Tuesday, July 24, 2012

How to Help Your Child After a Dog Bite

According to child psychiatrist Dr R. Larry Schmitt, it is very important for children to receive emotional help after a dog bite. Children may carry feelings of fear and guilt long after the physical scars have healed. Children may try to hide their feelings because of the guilt they feel over upsetting their parents.

Read more from Dr Schmitt

Here are the answers to frequently asked questions from parents about how to help a child emotionally after a dog bite:

How soon after the incident should I start talking to my child about it? 
Immediately! It is important to completely avoid making any comments about your own feelings other than to express your regret that it happened.

How many times per day should we talk about it? 
For the first few days at least twice a day followed by once a day for the following three weeks.

For how long after the incident should we keep talking about it?
Depending on the degree of fright and injury, until the parental waves of guilt are close to flat and/or the child shows easy emotion, not suppressed or keyed up emotion when it is discussed.

What if my child starts to cry? 
Try saying something like, “Wow, I see it really hurts/frightens/upsets you. It is so good for you to let me see how you feel about the dog biting you.”

What if my child withdraws or becomes irritated and refuses to talk? 
This is very likely a sign that it may be time for trauma counseling with a mental health expert.  Say to the child, "Are you worried about how talking about it makes me feel?  If you are, please understand that I am a grown-up and can handle such feelings of being sad because you were injured. This will help you to look at all the feelings that came from that dog attack.”

What if my child insists that he is fine and doesn't want to talk about it anymore?
Reply to the child, “That may be right". (This is true if the parent notes that it has been discussed a great deal with a noticeable decrease in affect/emotion). Then say  “I want to think about it some more.”  Later, if the child still seems reluctant to talk and bothered by the topic,” I notice that any mention of it finds your face changing as if it still hurts.”  “How about drawing a picture of the dog attack scene, before, during and after?”

What kinds of questions or statements can I use to engage my child in a conversation?
In an intact family, observing  parents conversing with each other about the accident and making gentle guesses about how the child thinks and feels about the attack. “I still think about the day when the dog hurt and scared you, do you?”  “Sometimes I feel really mad about that dog biting you.”  “I saw a dog barking at me when I was jogging today. I remembered what happened to you and was scared when the dog barked!”

With teenagers, whose skills in talking about a dog attack are probably closer to that of an adult you might say something like:  “What do your friends say about the dog attack?”;  “How many others at your school have been bitten by dogs?”; “ If you find you are dreaming about the attack or thinking about it a lot and you do not want to, consider this paradox, that talking about it with anyone will reduce such dreams and thoughts.”

What are the signs that my child needs professional help? 
The big ones are decreased success at school, (both socially and academically), lack of pleasure from past enjoyments, and early resistance to speak about the attack. Watch for dog phobia, avoidance of other animals, or the appearance of other new fears and anxieties.

When in doubt seek a mental health consultation and if the parents have doubts about the recommendations/conclusions of that first consultant, seek a second opinion.  Consider an analogous  situation with a post-surgical issue.  The surgeon says they think an abscess developed out of sight with minimal symptoms that if ignored will cause problems later.  Of course, with an x-ray or digital exam it may be evident.   A competent child mental health expert can be expected to probe in an interview and demonstrate an emotional abscess.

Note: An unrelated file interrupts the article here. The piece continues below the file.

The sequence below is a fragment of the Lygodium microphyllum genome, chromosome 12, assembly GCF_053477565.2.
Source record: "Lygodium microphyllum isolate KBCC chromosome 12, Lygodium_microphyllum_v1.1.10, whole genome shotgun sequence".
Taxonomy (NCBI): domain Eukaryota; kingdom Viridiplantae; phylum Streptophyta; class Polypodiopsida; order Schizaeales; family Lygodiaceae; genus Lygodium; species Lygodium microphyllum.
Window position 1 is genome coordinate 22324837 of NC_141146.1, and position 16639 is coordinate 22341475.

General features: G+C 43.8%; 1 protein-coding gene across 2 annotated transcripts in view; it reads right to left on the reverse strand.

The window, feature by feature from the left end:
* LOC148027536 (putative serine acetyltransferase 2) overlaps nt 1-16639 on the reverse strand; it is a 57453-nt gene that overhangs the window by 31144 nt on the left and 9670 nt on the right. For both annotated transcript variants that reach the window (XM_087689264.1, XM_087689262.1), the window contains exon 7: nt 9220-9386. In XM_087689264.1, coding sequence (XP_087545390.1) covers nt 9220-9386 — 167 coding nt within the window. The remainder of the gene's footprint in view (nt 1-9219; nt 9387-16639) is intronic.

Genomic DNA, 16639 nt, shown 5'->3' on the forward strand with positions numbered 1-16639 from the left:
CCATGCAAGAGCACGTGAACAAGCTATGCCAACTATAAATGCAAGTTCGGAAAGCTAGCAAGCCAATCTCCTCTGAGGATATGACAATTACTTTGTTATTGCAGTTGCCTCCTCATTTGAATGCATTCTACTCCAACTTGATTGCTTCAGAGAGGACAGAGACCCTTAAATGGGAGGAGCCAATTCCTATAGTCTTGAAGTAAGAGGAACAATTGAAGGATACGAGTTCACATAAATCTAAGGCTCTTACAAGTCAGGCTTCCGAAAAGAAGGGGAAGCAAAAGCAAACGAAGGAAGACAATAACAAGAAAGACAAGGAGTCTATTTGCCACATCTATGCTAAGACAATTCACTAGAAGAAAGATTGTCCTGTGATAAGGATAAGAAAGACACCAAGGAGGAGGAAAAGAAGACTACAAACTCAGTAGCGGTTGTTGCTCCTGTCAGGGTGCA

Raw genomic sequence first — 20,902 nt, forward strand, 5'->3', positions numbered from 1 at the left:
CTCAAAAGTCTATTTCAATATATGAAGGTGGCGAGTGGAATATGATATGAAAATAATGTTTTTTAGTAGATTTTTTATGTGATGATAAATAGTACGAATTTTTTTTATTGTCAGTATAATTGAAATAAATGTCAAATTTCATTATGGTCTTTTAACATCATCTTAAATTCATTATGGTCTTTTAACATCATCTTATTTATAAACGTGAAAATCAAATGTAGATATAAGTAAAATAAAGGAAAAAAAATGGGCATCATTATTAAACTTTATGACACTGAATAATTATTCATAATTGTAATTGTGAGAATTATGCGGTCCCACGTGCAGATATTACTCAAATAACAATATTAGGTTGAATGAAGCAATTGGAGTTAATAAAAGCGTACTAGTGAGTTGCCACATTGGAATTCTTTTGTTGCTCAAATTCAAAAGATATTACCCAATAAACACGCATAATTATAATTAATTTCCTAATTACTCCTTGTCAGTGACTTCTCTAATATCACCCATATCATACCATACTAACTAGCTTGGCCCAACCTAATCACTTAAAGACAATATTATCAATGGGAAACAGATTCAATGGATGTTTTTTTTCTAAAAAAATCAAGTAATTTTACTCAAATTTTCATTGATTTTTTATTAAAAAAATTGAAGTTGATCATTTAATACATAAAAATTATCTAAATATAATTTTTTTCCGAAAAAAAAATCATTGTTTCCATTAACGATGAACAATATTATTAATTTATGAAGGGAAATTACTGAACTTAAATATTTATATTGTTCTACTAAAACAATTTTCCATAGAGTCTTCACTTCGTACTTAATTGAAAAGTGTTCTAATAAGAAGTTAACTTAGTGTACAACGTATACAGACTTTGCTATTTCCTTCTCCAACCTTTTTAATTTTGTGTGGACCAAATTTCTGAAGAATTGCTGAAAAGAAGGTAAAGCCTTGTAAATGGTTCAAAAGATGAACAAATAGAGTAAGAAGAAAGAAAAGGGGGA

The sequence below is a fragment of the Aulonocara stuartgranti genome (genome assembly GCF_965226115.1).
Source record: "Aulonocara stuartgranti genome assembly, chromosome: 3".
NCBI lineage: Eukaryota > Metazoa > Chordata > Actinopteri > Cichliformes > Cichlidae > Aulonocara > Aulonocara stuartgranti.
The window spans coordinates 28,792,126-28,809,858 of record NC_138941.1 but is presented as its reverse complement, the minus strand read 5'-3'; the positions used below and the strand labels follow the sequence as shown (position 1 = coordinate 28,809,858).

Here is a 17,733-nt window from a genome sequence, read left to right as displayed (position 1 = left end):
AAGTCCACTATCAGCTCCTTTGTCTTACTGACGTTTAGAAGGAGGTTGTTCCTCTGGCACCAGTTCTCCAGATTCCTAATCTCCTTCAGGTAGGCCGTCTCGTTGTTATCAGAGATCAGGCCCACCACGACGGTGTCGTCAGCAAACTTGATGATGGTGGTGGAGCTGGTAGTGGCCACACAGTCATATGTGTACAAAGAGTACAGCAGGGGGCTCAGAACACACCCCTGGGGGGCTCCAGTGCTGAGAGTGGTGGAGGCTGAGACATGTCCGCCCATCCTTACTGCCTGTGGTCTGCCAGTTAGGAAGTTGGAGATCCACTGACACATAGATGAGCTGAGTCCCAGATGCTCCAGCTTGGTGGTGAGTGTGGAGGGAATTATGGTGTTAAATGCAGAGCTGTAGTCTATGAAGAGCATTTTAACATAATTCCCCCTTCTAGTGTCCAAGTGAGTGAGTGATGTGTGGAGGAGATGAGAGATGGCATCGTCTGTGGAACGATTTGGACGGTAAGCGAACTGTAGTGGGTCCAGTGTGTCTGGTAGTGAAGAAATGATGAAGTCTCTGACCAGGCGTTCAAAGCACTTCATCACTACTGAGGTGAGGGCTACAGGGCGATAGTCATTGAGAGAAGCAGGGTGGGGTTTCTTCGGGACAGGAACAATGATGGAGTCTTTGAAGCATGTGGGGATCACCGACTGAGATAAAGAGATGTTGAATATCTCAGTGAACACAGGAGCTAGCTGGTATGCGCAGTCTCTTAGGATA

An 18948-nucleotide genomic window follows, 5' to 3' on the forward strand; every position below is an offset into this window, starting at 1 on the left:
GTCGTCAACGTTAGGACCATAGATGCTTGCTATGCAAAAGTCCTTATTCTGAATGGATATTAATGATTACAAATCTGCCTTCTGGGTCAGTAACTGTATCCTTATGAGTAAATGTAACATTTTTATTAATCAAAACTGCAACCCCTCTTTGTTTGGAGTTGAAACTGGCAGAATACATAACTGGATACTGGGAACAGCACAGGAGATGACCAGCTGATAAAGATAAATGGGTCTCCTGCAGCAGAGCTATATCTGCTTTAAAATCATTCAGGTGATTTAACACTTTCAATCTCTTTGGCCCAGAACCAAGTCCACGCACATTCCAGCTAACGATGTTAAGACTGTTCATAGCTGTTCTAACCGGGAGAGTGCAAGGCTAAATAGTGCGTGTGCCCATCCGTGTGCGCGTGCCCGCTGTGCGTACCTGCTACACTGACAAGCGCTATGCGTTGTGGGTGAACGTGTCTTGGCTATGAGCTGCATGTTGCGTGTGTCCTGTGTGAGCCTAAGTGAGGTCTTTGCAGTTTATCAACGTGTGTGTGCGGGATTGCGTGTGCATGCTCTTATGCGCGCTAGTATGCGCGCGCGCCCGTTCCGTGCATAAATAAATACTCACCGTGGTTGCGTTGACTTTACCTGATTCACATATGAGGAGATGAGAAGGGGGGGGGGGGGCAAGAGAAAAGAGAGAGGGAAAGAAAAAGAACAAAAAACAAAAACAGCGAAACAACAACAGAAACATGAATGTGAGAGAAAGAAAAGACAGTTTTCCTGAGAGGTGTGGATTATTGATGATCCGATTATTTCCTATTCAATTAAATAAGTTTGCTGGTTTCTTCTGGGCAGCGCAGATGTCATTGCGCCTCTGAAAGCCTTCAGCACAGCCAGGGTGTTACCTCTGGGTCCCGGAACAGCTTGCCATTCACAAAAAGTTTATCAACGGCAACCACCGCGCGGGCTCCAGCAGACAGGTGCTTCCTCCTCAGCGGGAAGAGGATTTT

What should I look for in a mental health professional? 
First, one who works with children; second, one with at least a five-year record in the field; third, a referral from a trusted mental health professional, and most of all, one with whom the parent feels comfortable. I prefer one who works with the child and parents together and spends less time with the child individually. In other words, family oriented therapy.

How do we know when to stop the therapy? 
This obviously varies with the severity, both physical and emotional, of the injury. Assuming the child and family have a positive relationship with a competent therapist, the therapist should suggest when to stop. If the parents are concerned that it is going on too long they should suggest a hiatus of four to eight weeks, observe the child during that time and return for termination in the absence of symptoms. In the typical situation, success comes early, with promoting the child and family to discuss all aspects of the attack and its potential residuals. (2-6 sessions).

Download these FAQ as a PDF

About Dr Schmitt:
R. Larry Schmitt was born in Iowa in l936. He graduated with eleven classmates from high school in Phelps, WI. He completed his undergraduate and medical degrees at the University of Wisconsin, Madison. An internship was completed at Philadelphia General Hospital. Following that internship, he worked as an Assistant Surgeon for the USPHS in Juneau, Alaska treating Alaska Natives. The next four years found him completing residencies in general and child psychiatry at the Menninger School of Psychiatry in Topeka, Kansas. He moved to San Diego in l969 where he practiced in La Jolla until retiring in 2005. During his practice, he taught and supervised in the Division of Child/Adolescent Psychiatry. He currently volunteers at the UCSD Free Clinic with continuing contact with residents in child and adolescent psychiatry.

He is board certifed in both general and child psychiatry and a Life Fellow in the American Psychiatric Association.

Wednesday, July 18, 2012

Adult Feedback from Be a Tree Program

Thanks to Lisbeth Plant of Cowichan Canine for sending in in adult feedback forms from nine presentations held during the International Dog Bite Prevention Challenge in British Columbia, Canada. We know that everyone loves the Be a Tree program, but it is always nice to get it in writing! Here is a graph of the results from nine teachers who responded on our adult feedback form. The bottom axis shows the number of the question (see below for the question) and the left axis is the average of all responses. Each question asked for an answer on a scale of 1-5, with 5 being the best and 1 being the worst.